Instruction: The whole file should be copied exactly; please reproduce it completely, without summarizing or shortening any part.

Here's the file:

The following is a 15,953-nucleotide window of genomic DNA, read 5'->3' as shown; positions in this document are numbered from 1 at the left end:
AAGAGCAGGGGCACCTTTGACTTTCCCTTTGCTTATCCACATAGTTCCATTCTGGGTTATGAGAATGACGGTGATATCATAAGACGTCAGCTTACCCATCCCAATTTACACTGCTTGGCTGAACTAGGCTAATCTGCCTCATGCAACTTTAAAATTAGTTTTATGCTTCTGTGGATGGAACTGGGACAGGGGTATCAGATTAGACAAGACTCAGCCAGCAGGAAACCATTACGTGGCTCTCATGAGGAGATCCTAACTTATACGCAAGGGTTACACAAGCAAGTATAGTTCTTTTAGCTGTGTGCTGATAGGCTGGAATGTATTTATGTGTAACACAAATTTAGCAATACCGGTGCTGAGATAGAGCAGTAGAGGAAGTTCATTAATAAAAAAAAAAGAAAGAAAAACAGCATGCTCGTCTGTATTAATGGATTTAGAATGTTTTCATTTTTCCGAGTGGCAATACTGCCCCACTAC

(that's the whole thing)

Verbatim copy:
The following is a 15,953-nucleotide window of genomic DNA, read 5'->3' as shown; positions in this document are numbered from 1 at the left end:
AAGAGCAGGGGCACCTTTGACTTTCCCTTTGCTTATCCACATAGTTCCATTCTGGGTTATGAGAATGACGGTGATATCATAAGACGTCAGCTTACCCATCCCAATTTACACTGCTTGGCTGAACTAGGCTAATCTGCCTCATGCAACTTTAAAATTAGTTTTATGCTTCTGTGGATGGAACTGGGACAGGGGTATCAGATTAGACAAGACTCAGCCAGCAGGAAACCATTACGTGGCTCTCATGAGGAGATCCTAACTTATACGCAAGGGTTACACAAGCAAGTATAGTTCTTTTAGCTGTGTGCTGATAGGCTGGAATGTATTTATGTGTAACACAAATTTAGCAATACCGGTGCTGAGATAGAGCAGTAGAGGAAGTTCATTAATAAAAAAAAAAGAAAGAAAAACAGCATGCTCGTCTGTATTAATGGATTTAGAATGTTTTCATTTTTCCGAGTGGCAATACTGCCCCACTAC